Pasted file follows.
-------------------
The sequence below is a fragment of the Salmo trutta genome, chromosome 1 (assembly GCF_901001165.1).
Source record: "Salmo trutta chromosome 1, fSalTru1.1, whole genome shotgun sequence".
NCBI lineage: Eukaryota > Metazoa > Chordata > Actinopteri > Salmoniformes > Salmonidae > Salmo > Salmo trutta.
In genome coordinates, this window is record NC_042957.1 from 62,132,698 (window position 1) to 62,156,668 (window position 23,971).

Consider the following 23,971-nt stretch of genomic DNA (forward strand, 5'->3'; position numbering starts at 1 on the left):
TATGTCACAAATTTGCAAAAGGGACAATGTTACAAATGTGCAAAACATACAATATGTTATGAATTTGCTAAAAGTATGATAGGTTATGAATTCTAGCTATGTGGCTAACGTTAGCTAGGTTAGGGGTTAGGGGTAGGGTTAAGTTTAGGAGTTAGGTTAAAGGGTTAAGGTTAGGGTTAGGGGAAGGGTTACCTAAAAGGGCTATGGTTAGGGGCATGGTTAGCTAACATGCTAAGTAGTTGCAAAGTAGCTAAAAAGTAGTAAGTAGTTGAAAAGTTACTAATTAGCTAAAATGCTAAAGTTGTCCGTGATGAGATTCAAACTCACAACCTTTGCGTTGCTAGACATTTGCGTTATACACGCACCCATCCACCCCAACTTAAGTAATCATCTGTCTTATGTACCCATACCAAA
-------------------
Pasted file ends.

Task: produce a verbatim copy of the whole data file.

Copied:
The sequence below is a fragment of the Salmo trutta genome, chromosome 1 (assembly GCF_901001165.1).
Source record: "Salmo trutta chromosome 1, fSalTru1.1, whole genome shotgun sequence".
NCBI lineage: Eukaryota > Metazoa > Chordata > Actinopteri > Salmoniformes > Salmonidae > Salmo > Salmo trutta.
In genome coordinates, this window is record NC_042957.1 from 62,132,698 (window position 1) to 62,156,668 (window position 23,971).

Consider the following 23,971-nt stretch of genomic DNA (forward strand, 5'->3'; position numbering starts at 1 on the left):
TATGTCACAAATTTGCAAAAGGGACAATGTTACAAATGTGCAAAACATACAATATGTTATGAATTTGCTAAAAGTATGATAGGTTATGAATTCTAGCTATGTGGCTAACGTTAGCTAGGTTAGGGGTTAGGGGTAGGGTTAAGTTTAGGAGTTAGGTTAAAGGGTTAAGGTTAGGGTTAGGGGAAGGGTTACCTAAAAGGGCTATGGTTAGGGGCATGGTTAGCTAACATGCTAAGTAGTTGCAAAGTAGCTAAAAAGTAGTAAGTAGTTGAAAAGTTACTAATTAGCTAAAATGCTAAAGTTGTCCGTGATGAGATTCAAACTCACAACCTTTGCGTTGCTAGACATTTGCGTTATACACGCACCCATCCACCCCAACTTAAGTAATCATCTGTCTTATGTACCCATACCAAA